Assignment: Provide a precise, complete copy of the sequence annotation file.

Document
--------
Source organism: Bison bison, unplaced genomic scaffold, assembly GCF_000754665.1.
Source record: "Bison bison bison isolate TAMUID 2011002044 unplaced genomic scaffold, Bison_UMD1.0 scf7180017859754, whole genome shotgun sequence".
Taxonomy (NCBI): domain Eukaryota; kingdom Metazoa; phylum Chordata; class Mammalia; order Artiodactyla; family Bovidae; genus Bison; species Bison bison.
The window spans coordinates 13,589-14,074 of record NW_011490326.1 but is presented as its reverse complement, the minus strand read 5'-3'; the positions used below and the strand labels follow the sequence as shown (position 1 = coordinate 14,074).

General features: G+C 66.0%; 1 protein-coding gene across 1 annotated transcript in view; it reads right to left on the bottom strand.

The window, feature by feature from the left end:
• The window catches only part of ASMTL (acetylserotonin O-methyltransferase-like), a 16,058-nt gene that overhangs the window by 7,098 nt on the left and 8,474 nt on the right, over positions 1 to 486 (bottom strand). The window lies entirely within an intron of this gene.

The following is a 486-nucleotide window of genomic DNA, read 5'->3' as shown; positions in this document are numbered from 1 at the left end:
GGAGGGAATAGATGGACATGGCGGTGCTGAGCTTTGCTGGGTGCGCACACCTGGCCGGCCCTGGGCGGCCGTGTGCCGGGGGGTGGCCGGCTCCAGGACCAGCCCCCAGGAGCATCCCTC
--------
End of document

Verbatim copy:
Source organism: Bison bison, unplaced genomic scaffold, assembly GCF_000754665.1.
Source record: "Bison bison bison isolate TAMUID 2011002044 unplaced genomic scaffold, Bison_UMD1.0 scf7180017859754, whole genome shotgun sequence".
Taxonomy (NCBI): domain Eukaryota; kingdom Metazoa; phylum Chordata; class Mammalia; order Artiodactyla; family Bovidae; genus Bison; species Bison bison.
The window spans coordinates 13,589-14,074 of record NW_011490326.1 but is presented as its reverse complement, the minus strand read 5'-3'; the positions used below and the strand labels follow the sequence as shown (position 1 = coordinate 14,074).

General features: G+C 66.0%; 1 protein-coding gene across 1 annotated transcript in view; it reads right to left on the bottom strand.

The window, feature by feature from the left end:
• The window catches only part of ASMTL (acetylserotonin O-methyltransferase-like), a 16,058-nt gene that overhangs the window by 7,098 nt on the left and 8,474 nt on the right, over positions 1 to 486 (bottom strand). The window lies entirely within an intron of this gene.

The following is a 486-nucleotide window of genomic DNA, read 5'->3' as shown; positions in this document are numbered from 1 at the left end:
GGAGGGAATAGATGGACATGGCGGTGCTGAGCTTTGCTGGGTGCGCACACCTGGCCGGCCCTGGGCGGCCGTGTGCCGGGGGGTGGCCGGCTCCAGGACCAGCCCCCAGGAGCATCCCTC